Admiral Jean Darlan's Address to all French at Home and Abroad
(November 20, 1942)
Algiers, North Africa, November 20, 1942
Under German pressure the Marshal has just abandoned exercise of power to the Head of Government only reserving for himself the signing of constitutional laws. This means that the Marshal does not wish decisions that the French Government may be impelled to make in the sole interest of Germany to bear his signature. The Marshal declared yesterday (November 19) that he was the living embodiment of France. This is so and that is why we have pledged ourselves to him.
We have not pledged ourselves to the Head of Government. Our patriotic duty remains unchanged. Liberate the homeland and the Empire and, I should add, liberate the Marshal, the living embodiment of imperial France. In 1940 by signing the armistice at a time when France was invaded and practically disarmed the Marshal prevented France from disappearing as a nation and saved Africa from destruction and occupation. Ever since and until lately France remained alone . . .
If this policy had not been followed the Germans and Italians would have been in Africa a long time ago not as friends respectful of French sovereignty but as oppressors. Their actions in occupied France serve to prove it. And if this had happened it is probable that allied forces would not be on our side today to help us recover our freedom.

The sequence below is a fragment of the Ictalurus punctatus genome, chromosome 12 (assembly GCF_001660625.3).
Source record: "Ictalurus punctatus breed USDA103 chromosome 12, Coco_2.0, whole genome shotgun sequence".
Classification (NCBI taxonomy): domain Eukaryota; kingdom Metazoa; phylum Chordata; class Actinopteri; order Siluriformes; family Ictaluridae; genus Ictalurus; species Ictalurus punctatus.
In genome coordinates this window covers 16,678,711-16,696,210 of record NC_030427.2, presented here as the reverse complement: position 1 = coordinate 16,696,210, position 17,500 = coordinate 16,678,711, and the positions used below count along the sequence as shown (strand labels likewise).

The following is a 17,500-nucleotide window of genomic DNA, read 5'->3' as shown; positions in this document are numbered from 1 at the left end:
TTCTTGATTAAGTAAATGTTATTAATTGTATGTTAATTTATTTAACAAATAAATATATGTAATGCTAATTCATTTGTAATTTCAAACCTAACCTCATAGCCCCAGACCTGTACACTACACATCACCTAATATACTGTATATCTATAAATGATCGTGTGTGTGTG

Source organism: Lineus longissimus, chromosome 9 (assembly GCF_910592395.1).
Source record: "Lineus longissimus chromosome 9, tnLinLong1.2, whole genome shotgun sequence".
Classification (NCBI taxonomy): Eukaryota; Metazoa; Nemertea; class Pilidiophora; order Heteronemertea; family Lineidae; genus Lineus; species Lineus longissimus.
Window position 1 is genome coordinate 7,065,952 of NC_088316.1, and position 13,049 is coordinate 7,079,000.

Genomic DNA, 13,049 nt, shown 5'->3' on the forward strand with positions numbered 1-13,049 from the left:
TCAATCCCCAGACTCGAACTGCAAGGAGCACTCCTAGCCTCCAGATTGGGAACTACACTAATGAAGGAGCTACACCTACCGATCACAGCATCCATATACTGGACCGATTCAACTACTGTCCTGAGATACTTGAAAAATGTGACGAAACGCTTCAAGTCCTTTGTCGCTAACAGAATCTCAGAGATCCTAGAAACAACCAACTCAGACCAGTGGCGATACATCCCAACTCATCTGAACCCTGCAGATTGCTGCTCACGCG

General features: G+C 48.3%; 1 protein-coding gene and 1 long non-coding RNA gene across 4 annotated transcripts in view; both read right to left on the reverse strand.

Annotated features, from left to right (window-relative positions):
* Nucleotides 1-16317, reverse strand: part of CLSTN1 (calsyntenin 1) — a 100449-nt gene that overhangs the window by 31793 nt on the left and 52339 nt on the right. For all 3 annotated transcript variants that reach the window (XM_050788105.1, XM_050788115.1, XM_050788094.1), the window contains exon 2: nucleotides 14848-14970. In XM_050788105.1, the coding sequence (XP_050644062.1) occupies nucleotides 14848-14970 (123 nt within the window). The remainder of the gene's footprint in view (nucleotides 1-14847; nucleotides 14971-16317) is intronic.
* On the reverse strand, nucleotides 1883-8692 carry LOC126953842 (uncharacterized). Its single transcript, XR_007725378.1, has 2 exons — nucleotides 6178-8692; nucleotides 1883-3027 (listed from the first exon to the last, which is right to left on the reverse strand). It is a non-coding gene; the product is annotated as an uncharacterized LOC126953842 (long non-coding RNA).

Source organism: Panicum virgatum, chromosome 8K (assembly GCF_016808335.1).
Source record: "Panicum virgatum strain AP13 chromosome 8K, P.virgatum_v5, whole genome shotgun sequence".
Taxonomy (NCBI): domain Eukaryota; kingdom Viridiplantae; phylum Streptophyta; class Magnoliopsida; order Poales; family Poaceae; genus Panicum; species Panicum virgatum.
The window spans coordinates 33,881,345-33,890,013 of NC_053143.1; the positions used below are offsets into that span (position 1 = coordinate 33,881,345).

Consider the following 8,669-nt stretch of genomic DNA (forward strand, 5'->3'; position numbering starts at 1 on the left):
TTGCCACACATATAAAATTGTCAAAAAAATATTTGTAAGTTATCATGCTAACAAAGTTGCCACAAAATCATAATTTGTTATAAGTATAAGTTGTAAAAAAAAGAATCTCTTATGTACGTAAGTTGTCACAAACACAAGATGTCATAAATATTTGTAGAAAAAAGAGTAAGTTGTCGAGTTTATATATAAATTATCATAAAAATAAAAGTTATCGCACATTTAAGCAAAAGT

Ever since June 16, 1940, I have been a loyal collaborator of the Marshal who often confided his feelings to me. I know his feelings of affection for the great nation of the U.S. I know that, at the bottom of his heart, what matters most to him is the friendship of the American people. By feeling thus the Marshal is loyal to true French tradition.
Is it after all possible for us to imagine that the victor of Verdun walks hand in hand with the dictators who would deprive France of Alsace Lorraine, Flanders, Savoy, Nice, Corsica, and part of North Africa-with the dictators who keep 1,000,000 of our prisoners in Germany and who starve the country? When he was free to act the Marshal always expressed his confidence to me. He did it again on November 9 before the invasion of the free zone.
It is, therefore, with certainty of being a loyal interpreter of his real feeling that I confirm to you my previous orders to fight at the side of American and allied forces for defense and liberation of our territories and integral restoration of French Sovereignty. I add-in agreement with American authorities-that the African Army will never be placed in the position of fighting against Frenchmen.
Source: Foreign Broadcast Intelligence Service, Federal Communications Commission November 21, 1942, ibiblio